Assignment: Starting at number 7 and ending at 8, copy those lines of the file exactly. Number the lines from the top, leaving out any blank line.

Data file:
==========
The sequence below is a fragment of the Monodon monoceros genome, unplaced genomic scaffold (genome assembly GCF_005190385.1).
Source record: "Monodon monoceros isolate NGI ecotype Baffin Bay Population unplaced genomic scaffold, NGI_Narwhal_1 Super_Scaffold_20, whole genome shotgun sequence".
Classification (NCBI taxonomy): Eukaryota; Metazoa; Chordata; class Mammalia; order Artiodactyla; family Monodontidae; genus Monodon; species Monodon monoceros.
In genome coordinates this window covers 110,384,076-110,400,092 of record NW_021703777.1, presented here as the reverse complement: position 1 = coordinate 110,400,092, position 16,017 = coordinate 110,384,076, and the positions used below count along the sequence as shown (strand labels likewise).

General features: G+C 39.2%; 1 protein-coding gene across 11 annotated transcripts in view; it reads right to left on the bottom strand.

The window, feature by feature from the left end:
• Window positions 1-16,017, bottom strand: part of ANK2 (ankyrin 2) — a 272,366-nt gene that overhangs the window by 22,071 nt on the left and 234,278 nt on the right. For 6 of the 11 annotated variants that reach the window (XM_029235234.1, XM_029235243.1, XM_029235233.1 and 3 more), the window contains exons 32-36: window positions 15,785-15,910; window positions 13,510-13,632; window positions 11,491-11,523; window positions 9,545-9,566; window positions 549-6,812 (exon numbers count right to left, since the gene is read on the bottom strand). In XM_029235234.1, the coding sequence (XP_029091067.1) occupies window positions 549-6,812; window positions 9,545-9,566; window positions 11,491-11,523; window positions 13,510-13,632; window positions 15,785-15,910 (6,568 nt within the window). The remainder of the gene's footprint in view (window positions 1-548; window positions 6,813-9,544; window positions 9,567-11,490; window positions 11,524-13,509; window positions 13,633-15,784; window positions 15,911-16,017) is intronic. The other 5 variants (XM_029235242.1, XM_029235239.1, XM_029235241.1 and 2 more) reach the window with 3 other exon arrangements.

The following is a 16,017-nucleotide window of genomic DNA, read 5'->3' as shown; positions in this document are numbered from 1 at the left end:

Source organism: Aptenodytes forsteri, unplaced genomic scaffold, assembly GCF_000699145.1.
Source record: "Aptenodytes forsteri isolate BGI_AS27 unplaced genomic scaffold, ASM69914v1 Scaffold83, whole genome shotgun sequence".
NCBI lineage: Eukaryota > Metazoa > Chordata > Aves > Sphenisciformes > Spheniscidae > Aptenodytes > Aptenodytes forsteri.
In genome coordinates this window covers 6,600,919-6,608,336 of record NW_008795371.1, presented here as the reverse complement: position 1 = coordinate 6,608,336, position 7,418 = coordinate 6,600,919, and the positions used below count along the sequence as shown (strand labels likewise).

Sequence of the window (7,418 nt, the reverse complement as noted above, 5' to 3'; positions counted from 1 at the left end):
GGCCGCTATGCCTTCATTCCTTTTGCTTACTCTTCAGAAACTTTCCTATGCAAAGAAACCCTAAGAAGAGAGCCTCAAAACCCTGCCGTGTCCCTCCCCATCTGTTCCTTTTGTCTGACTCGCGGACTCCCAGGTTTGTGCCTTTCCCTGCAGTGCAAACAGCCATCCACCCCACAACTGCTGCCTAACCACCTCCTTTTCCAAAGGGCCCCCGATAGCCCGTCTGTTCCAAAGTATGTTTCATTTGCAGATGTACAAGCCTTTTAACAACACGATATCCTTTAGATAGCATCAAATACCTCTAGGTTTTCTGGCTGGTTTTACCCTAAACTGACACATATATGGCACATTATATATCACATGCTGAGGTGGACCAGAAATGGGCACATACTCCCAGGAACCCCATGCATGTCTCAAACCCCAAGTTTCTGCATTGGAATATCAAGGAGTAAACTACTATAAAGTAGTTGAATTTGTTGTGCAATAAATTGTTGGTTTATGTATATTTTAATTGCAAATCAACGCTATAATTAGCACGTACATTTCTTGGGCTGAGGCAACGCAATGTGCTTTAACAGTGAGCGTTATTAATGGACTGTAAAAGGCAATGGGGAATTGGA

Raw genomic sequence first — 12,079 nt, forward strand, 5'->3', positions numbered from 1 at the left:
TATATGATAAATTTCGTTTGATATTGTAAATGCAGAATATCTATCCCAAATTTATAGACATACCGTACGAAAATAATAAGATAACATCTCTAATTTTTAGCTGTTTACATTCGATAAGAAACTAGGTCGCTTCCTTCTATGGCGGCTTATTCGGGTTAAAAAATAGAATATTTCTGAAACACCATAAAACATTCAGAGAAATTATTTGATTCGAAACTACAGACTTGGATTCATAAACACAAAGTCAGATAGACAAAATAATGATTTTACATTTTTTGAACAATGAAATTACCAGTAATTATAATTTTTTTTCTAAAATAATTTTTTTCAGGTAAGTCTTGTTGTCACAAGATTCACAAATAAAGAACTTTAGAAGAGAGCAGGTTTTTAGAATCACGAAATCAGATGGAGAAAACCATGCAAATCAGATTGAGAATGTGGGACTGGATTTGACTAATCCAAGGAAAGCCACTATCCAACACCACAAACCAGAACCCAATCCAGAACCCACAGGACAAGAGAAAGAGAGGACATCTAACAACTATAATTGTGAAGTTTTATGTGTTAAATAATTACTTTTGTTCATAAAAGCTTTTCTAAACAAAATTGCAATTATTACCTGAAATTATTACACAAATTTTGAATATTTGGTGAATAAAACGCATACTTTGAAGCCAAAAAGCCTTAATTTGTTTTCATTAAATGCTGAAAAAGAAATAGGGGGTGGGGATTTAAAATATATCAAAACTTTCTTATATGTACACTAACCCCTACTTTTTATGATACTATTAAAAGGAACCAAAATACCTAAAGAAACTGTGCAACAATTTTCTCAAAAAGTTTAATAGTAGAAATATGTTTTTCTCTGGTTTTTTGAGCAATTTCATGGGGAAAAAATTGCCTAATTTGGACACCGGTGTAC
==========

• Window positions 1-16,017, bottom strand: part of ANK2 (ankyrin 2) — a 272,366-nt gene that overhangs the window by 22,071 nt on the left and 234,278 nt on the right. For 6 of the 11 annotated variants that reach the window (XM_029235234.1, XM_029235243.1, XM_029235233.1 and 3 more), the window contains exons 32-36: window positions 15,785-15,910; window positions 13,510-13,632; window positions 11,491-11,523; window positions 9,545-9,566; window positions 549-6,812 (exon numbers count right to left, since the gene is read on the bottom strand). In XM_029235234.1, the coding sequence (XP_029091067.1) occupies window positions 549-6,812; window positions 9,545-9,566; window positions 11,491-11,523; window positions 13,510-13,632; window positions 15,785-15,910 (6,568 nt within the window). The remainder of the gene's footprint in view (window positions 1-548; window positions 6,813-9,544; window positions 9,567-11,490; window positions 11,524-13,509; window positions 13,633-15,784; window positions 15,911-16,017) is intronic. The other 5 variants (XM_029235242.1, XM_029235239.1, XM_029235241.1 and 2 more) reach the window with 3 other exon arrangements.

The following is a 16,017-nucleotide window of genomic DNA, read 5'->3' as shown; positions in this document are numbered from 1 at the left end: